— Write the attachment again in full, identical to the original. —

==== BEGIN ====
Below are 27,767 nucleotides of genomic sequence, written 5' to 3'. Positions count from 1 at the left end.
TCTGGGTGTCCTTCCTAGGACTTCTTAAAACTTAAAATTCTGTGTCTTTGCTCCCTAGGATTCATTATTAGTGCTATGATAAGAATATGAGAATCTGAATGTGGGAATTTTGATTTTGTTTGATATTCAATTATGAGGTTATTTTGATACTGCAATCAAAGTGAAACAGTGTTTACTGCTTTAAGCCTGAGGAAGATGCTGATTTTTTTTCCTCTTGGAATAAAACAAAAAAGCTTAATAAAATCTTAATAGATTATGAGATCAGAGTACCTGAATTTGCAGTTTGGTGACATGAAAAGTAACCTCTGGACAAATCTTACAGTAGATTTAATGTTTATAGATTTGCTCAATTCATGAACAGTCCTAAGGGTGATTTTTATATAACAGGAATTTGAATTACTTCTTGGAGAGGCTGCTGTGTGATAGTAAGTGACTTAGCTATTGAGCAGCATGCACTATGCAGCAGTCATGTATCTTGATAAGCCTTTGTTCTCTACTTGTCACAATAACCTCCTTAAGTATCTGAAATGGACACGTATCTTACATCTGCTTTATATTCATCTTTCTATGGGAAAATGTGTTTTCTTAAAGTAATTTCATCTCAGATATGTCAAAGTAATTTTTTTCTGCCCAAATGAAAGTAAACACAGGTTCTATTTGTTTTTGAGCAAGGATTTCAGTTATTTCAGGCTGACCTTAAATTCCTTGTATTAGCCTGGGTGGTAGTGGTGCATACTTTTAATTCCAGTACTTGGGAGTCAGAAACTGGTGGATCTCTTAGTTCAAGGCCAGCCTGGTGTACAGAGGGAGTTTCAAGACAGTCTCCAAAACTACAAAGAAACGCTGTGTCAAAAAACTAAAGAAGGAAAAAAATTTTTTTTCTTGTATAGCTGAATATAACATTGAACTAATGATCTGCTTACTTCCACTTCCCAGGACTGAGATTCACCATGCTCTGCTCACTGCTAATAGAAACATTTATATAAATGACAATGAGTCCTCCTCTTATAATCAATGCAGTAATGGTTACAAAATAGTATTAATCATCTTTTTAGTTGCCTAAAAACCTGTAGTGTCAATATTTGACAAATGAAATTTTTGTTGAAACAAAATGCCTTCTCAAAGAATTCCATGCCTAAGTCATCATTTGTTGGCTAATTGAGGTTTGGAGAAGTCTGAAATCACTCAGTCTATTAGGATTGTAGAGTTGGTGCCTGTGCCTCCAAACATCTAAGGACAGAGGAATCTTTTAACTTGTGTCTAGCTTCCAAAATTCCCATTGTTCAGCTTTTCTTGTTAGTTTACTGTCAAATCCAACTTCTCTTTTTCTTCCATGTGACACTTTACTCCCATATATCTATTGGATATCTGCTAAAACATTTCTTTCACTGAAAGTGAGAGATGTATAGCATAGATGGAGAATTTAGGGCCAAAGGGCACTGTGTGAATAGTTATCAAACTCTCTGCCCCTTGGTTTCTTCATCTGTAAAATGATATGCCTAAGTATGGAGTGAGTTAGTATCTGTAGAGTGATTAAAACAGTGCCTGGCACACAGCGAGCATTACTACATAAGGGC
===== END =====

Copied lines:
Below are 27,767 nucleotides of genomic sequence, written 5' to 3'. Positions count from 1 at the left end.
TCTGGGTGTCCTTCCTAGGACTTCTTAAAACTTAAAATTCTGTGTCTTTGCTCCCTAGGATTCATTATTAGTGCTATGATAAGAATATGAGAATCTGAATGTGGGAATTTTGATTTTGTTTGATATTCAATTATGAGGTTATTTTGATACTGCAATCAAAGTGAAACAGTGTTTACTGCTTTAAGCCTGAGGAAGATGCTGATTTTTTTTCCTCTTGGAATAAAACAAAAAAGCTTAATAAAATCTTAATAGATTATGAGATCAGAGTACCTGAATTTGCAGTTTGGTGACATGAAAAGTAACCTCTGGACAAATCTTACAGTAGATTTAATGTTTATAGATTTGCTCAATTCATGAACAGTCCTAAGGGTGATTTTTATATAACAGGAATTTGAATTACTTCTTGGAGAGGCTGCTGTGTGATAGTAAGTGACTTAGCTATTGAGCAGCATGCACTATGCAGCAGTCATGTATCTTGATAAGCCTTTGTTCTCTACTTGTCACAATAACCTCCTTAAGTATCTGAAATGGACACGTATCTTACATCTGCTTTATATTCATCTTTCTATGGGAAAATGTGTTTTCTTAAAGTAATTTCATCTCAGATATGTCAAAGTAATTTTTTTCTGCCCAAATGAAAGTAAACACAGGTTCTATTTGTTTTTGAGCAAGGATTTCAGTTATTTCAGGCTGACCTTAAATTCCTTGTATTAGCCTGGGTGGTAGTGGTGCATACTTTTAATTCCAGTACTTGGGAGTCAGAAACTGGTGGATCTCTTAGTTCAAGGCCAGCCTGGTGTACAGAGGGAGTTTCAAGACAGTCTCCAAAACTACAAAGAAACGCTGTGTCAAAAAACTAAAGAAGGAAAAAAATTTTTTTTCTTGTATAGCTGAATATAACATTGAACTAATGATCTGCTTACTTCCACTTCCCAGGACTGAGATTCACCATGCTCTGCTCACTGCTAATAGAAACATTTATATAAATGACAATGAGTCCTCCTCTTATAATCAATGCAGTAATGGTTACAAAATAGTATTAATCATCTTTTTAGTTGCCTAAAAACCTGTAGTGTCAATATTTGACAAATGAAATTTTTGTTGAAACAAAATGCCTTCTCAAAGAATTCCATGCCTAAGTCATCATTTGTTGGCTAATTGAGGTTTGGAGAAGTCTGAAATCACTCAGTCTATTAGGATTGTAGAGTTGGTGCCTGTGCCTCCAAACATCTAAGGACAGAGGAATCTTTTAACTTGTGTCTAGCTTCCAAAATTCCCATTGTTCAGCTTTTCTTGTTAGTTTACTGTCAAATCCAACTTCTCTTTTTCTTCCATGTGACACTTTACTCCCATATATCTATTGGATATCTGCTAAAACATTTCTTTCACTGAAAGTGAGAGATGTATAGCATAGATGGAGAATTTAGGGCCAAAGGGCACTGTGTGAATAGTTATCAAACTCTCTGCCCCTTGGTTTCTTCATCTGTAAAATGATATGCCTAAGTATGGAGTGAGTTAGTATCTGTAGAGTGATTAAAACAGTGCCTGGCACACAGCGAGCATTACTACATAAGGGC